Bringing Back a Historical Malting Grain

Bere Barley

I really like cleaning grains by hand.  Both the satisfying ruckus raised by the clanging of threshing chains against the sides of a five gallon bucket, and the meditative process of screening and winnowing away the chaff, as people have done for millennia.  The Bere barley I’m cleaning this morning is possibly the oldest grain in continuous commercial production in the UK, where it was once widely cultivated for food, feed and malting. Bere’s footprint diminished to a handful of farms on Orkney Island, where it was preserved through the dedication of local mills, distilleries and research institutions, and a little help from Robbie Burns, whose poetic nod to the cultivar points to its cultural salience as a source of bread and whiskey.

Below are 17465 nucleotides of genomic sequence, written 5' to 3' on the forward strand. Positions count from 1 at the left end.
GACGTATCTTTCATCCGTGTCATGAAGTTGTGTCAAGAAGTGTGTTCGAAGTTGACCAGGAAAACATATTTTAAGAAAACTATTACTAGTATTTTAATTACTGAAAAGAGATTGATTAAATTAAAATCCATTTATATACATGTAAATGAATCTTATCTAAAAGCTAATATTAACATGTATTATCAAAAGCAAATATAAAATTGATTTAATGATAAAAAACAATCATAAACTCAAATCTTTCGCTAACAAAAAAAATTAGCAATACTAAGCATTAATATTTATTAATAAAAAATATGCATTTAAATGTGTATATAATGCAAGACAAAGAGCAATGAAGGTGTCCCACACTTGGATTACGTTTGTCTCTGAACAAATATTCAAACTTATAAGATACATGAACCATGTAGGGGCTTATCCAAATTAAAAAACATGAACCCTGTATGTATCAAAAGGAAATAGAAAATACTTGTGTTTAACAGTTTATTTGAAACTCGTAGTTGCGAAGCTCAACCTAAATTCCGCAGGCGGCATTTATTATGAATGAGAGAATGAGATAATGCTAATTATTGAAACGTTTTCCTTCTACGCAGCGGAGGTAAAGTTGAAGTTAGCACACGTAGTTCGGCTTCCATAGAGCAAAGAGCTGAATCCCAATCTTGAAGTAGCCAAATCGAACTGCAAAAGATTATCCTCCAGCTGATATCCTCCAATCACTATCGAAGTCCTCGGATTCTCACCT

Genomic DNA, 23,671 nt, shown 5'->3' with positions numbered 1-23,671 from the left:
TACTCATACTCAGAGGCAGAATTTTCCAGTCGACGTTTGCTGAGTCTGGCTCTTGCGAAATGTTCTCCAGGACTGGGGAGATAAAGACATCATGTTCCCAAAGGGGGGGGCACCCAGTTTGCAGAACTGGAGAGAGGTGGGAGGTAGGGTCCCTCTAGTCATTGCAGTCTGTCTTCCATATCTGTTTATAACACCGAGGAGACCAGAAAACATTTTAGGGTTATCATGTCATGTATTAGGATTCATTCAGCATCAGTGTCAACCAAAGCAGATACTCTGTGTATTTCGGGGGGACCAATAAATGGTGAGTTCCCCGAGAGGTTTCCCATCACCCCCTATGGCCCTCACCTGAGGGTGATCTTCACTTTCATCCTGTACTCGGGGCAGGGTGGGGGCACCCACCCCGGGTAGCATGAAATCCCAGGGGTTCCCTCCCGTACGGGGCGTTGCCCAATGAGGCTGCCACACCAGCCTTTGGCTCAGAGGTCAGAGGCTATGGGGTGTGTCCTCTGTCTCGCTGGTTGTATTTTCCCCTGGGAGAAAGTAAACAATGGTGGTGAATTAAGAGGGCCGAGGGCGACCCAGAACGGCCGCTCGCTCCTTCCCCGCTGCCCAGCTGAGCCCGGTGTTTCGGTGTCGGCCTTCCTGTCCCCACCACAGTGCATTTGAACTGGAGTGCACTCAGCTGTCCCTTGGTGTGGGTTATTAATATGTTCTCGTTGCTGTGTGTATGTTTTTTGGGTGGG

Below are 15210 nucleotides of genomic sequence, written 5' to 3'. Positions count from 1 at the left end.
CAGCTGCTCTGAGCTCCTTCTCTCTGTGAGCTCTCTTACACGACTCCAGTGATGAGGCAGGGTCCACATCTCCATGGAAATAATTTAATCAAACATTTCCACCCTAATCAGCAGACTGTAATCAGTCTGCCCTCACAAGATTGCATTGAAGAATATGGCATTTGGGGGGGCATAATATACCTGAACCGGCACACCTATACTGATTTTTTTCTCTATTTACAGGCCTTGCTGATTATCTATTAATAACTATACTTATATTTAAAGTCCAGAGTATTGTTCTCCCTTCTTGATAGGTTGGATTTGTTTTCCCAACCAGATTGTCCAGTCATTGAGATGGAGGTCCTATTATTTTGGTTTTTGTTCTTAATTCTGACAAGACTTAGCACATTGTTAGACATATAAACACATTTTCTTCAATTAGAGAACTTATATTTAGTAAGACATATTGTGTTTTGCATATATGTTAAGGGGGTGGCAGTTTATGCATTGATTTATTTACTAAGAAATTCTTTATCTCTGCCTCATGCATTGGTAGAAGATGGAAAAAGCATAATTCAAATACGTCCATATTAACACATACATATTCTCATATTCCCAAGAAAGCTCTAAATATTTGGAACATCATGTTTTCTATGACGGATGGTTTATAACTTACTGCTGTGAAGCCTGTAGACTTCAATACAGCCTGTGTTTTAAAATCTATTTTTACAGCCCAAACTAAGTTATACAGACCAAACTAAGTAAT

Sustainable Seed Company received a small sample of Bere barley from the US National Germplasm Resources Laboratory, which we have been expanding every year to make larger quantities available for sale.  This spring planted barley is adapted to acidic soils and low input farming systems.  While it is more susceptible to lodging and some crop diseases than many modern cultivars, its versatility and history make it worthy of consideration, especially by the craft brewer.

Bruichladdich Bere Barley Whisky